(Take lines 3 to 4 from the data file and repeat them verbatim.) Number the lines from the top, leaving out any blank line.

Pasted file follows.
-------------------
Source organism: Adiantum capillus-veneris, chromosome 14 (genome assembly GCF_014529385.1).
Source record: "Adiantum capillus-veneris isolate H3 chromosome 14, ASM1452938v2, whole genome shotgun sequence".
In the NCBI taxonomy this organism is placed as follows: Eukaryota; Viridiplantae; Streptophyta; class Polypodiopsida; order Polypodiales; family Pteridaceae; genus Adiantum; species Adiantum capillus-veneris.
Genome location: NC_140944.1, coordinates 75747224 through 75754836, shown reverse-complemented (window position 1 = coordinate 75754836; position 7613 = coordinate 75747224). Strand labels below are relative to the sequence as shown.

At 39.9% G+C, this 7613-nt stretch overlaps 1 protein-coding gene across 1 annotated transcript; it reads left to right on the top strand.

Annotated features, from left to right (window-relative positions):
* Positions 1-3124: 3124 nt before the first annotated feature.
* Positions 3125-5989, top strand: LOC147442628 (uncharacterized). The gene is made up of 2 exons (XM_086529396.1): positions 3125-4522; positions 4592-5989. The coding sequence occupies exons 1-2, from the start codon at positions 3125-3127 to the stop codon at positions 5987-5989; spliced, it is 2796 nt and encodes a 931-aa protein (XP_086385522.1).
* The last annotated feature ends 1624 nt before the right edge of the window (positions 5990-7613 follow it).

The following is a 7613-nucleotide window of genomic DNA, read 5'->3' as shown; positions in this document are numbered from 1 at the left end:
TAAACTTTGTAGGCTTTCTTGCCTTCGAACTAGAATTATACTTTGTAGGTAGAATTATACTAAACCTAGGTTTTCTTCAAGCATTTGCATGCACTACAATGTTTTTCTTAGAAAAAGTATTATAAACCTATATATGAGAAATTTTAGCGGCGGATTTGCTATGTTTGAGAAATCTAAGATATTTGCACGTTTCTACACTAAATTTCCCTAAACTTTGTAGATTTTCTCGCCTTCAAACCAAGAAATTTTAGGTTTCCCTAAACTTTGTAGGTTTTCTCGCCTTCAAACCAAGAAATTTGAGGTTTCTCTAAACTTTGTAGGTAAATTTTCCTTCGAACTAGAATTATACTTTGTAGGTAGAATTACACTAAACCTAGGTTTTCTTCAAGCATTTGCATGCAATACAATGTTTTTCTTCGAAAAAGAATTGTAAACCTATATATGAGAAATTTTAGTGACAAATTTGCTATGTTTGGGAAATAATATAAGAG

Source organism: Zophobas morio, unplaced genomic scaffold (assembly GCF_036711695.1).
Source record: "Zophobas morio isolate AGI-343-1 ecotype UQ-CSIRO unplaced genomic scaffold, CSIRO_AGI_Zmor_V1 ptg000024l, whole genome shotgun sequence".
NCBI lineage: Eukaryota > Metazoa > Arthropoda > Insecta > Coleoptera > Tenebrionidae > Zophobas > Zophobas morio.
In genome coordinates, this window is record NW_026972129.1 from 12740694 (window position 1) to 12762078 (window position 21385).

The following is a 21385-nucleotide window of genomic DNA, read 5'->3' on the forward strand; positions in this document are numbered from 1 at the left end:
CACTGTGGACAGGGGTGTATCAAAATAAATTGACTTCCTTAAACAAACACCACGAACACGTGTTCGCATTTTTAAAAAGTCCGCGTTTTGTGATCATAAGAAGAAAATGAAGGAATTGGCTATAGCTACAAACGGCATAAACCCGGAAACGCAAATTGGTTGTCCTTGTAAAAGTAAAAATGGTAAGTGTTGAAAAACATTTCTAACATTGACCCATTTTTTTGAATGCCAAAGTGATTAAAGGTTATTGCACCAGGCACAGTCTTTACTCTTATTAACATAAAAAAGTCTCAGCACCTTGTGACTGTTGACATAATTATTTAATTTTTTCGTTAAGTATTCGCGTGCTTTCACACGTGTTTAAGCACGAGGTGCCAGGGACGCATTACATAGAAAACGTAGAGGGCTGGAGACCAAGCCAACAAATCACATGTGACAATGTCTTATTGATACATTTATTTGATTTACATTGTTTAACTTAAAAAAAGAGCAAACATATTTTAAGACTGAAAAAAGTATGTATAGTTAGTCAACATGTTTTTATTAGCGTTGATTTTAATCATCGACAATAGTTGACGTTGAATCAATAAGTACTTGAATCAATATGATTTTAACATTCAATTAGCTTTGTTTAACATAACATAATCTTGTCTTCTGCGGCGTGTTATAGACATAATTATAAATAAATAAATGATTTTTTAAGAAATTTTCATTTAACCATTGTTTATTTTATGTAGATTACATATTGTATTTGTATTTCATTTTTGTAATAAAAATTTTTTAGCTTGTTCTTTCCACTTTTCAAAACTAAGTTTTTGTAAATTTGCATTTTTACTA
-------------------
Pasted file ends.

In the NCBI taxonomy this organism is placed as follows: Eukaryota; Viridiplantae; Streptophyta; class Polypodiopsida; order Polypodiales; family Pteridaceae; genus Adiantum; species Adiantum capillus-veneris.
Genome location: NC_140944.1, coordinates 75747224 through 75754836, shown reverse-complemented (window position 1 = coordinate 75754836; position 7613 = coordinate 75747224). Strand labels below are relative to the sequence as shown.